"Torture doesn't work" lol
Guess they forgot to tell Bill Buckley.

"...as we reason and love, we are able to hope. And hope enables us to resist those things that would enslave us."
tomsk192
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Oh God. Can't those with more than the requisite brain cells required for basic human functioning, agree not to engage with the abortion/gun fallacy? It's the most pathetic gambit of all.
NYCTwister
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1. Why does any US citizen need an Uzi?
2. What threat are you anticipating that might require such a weapon?
3. Why should virtually anyone be able to buy such a weapon, or ANY gun, without rigorous background/psychological checks, or any waiting period?

For the record I'm in favor of any US citizen owning guns, for protection and/or hunting or recreation.
What I can't understand is why ANYONE would think there should be no restrictions on people owning and keeping automatic weapons. Children are dying for crissakes. Please don't restort to the nonsense that the majority of those weapons never hurt anyone.

I'll take anyones DIRECT answers. Especially to question number 2.
I doubt I'll get any.
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acesover
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Quote:
On Sep 2, 2014, NYCTwister wrote:
1. Why does any US citizen need an Uzi?
2. What threat are you anticipating that might require such a weapon?
3. Why should virtually anyone be able to buy such a weapon, or ANY gun, without rigorous background/psychological checks, or any waiting period?

For the record I'm in favor of any US citizen owning guns, for protection and/or hunting or recreation.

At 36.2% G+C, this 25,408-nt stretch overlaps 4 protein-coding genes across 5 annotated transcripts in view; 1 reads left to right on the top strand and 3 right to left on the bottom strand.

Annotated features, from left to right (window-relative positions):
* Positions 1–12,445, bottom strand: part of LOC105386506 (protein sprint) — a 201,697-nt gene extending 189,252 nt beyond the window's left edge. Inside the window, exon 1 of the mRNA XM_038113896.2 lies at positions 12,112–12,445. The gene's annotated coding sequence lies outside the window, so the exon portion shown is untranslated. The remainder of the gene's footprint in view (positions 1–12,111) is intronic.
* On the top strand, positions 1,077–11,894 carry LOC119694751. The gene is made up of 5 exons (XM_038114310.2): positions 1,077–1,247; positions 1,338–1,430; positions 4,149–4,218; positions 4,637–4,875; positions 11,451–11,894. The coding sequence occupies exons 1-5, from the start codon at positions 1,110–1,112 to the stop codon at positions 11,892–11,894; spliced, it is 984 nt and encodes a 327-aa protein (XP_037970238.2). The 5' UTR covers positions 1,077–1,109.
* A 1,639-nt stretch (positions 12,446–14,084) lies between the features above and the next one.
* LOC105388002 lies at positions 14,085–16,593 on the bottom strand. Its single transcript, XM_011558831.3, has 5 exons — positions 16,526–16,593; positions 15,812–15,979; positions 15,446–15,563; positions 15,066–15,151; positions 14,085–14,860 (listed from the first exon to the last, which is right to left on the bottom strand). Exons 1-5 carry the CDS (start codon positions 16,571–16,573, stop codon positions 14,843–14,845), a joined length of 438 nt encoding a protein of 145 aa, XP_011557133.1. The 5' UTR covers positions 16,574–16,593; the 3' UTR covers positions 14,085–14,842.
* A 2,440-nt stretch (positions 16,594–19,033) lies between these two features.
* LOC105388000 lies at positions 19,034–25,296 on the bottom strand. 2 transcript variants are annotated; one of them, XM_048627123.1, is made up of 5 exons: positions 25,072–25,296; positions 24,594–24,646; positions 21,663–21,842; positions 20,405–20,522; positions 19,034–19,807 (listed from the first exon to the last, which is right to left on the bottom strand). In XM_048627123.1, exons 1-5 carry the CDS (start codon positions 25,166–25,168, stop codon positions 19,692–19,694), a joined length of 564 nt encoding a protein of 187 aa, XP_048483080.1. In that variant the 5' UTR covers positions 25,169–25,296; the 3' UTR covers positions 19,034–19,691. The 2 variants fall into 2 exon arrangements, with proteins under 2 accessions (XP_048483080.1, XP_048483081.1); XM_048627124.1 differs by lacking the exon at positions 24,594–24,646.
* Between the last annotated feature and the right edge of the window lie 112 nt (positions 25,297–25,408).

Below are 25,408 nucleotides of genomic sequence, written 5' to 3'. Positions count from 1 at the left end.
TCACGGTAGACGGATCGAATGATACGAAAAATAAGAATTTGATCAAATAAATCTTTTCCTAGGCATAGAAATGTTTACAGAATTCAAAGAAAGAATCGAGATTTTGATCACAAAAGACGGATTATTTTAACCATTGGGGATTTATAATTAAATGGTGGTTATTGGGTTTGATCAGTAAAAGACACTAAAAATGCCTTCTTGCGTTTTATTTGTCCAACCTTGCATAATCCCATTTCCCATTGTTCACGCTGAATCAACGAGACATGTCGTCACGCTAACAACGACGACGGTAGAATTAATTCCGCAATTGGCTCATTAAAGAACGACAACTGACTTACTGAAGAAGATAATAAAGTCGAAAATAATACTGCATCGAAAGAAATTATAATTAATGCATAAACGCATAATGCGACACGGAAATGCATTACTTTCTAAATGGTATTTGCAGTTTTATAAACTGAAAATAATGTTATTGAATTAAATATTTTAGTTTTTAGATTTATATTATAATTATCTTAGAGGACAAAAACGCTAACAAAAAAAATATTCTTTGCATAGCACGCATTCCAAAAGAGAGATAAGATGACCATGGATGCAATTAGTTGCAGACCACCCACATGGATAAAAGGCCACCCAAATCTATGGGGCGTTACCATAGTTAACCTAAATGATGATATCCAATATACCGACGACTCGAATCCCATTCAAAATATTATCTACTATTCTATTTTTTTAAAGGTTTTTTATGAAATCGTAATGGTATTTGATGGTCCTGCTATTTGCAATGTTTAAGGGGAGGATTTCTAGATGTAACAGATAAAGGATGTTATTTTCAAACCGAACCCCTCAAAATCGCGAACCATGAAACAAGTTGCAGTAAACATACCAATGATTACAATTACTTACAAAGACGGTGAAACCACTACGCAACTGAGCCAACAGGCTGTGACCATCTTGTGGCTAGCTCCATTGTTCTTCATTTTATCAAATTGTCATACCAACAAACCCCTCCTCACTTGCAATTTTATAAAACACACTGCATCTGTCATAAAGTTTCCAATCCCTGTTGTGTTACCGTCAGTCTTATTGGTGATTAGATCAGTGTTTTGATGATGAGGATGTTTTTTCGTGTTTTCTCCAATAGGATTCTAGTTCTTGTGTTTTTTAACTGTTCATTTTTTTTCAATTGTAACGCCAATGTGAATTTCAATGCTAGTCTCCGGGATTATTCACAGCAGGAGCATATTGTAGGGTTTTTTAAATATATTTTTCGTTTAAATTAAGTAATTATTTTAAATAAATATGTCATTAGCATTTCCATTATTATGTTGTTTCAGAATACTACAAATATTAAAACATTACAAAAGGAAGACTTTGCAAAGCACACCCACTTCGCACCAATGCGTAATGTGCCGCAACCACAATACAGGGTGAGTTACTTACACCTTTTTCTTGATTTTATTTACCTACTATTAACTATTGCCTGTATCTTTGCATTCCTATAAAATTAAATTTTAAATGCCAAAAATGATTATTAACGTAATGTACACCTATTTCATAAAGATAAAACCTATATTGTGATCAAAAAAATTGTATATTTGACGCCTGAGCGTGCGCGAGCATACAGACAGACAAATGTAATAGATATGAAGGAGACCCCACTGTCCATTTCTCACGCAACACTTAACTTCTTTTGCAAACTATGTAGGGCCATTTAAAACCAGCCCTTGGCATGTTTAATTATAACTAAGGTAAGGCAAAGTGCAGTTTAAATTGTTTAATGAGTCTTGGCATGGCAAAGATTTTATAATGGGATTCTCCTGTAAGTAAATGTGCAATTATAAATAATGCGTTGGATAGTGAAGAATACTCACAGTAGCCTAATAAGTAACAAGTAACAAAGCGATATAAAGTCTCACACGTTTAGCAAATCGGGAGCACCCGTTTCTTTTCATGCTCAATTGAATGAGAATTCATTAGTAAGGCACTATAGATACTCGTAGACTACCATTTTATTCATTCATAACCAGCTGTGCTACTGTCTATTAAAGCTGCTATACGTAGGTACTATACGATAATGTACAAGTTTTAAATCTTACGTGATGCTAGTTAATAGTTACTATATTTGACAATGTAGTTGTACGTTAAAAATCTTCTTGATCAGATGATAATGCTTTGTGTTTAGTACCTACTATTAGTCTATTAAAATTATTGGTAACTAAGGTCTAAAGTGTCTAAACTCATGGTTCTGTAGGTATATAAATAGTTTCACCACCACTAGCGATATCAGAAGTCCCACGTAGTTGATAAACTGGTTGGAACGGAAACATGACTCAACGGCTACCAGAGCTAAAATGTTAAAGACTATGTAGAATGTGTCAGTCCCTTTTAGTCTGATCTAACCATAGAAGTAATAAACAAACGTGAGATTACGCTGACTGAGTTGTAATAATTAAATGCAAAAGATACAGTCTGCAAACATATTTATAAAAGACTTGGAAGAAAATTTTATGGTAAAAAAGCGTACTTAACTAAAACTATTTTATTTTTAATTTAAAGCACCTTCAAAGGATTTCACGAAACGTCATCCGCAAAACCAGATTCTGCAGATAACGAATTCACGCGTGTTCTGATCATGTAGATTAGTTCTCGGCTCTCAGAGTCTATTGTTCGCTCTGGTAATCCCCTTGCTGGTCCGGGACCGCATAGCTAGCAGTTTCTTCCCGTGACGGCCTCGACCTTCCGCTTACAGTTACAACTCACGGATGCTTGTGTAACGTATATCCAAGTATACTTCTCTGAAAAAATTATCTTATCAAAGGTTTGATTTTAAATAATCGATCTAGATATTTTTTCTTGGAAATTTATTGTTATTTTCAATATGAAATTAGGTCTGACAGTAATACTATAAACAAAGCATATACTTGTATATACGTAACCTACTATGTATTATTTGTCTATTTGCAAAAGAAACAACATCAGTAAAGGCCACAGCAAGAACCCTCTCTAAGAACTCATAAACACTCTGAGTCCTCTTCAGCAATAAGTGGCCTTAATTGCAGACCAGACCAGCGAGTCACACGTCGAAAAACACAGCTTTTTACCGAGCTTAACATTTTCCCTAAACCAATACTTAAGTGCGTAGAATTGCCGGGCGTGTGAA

What I can't understand is why ANYONE would think there should be no restrictions on people owning and keeping automatic weapons. Children are dying for crissakes. Please don't restort to the nonsense that the majority of those weapons never hurt anyone.

I'll take anyones DIRECT answers. Especially to question number 2.
I doubt I'll get any.


Why does someone purchase a Sports car that can do in excess of 150 miles an hour? Who are they running from or who are they trying to catch? Answer. No one. But they want it and there is no reason they cannot have it if they use it responsibly. Of course what constitutes responsible. Many answers to that question. Just trying to make a point. The point is that just because you feel they should not have it is not sufficient reason for themnot tohave it.

Now one reason for the Uzi or any other full auto weapon is that they are fun to shoot. if you like that sort of fun. If not don't do it. But don't tell others what they can and cannot do.
If I were to agree with you. Then we would both be wrong. As of Apr 5, 2015 10:26 pm I have 880 posts. Used to have over 1,000
NYCTwister
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Quote:
On Sep 2, 2014, acesover wrote:
Quote:
On Sep 2, 2014, NYCTwister wrote:
1. Why does any US citizen need an Uzi?
2. What threat are you anticipating that might require such a weapon?
3. Why should virtually anyone be able to buy such a weapon, or ANY gun, without rigorous background/psychological checks, or any waiting period?

For the record I'm in favor of any US citizen owning guns, for protection and/or hunting or recreation.
What I can't understand is why ANYONE would think there should be no restrictions on people owning and keeping automatic weapons. Children are dying for crissakes. Please don't restort to the nonsense that the majority of those weapons never hurt anyone.

I'll take anyones DIRECT answers. Especially to question number 2.
I doubt I'll get any.


Why does someone purchase a Sports car that can do in excess of 150 miles an hour? Who are they running from or who are they trying to catch? Answer. No one. But they want it and there is no reason they cannot have it if they use it responsibly. Of course what constitutes responsible. Many answers to that question. Just trying to make a point. The point is that just because you feel they should not have it is not sufficient reason for themnot tohave it.

Now one reason for the Uzi or any other full auto weapon is that they are fun to shoot. if you like that sort of fun. If not don't do it. But don't tell others what they can and cannot do.


So, no DIRECT answers. Just as I expected.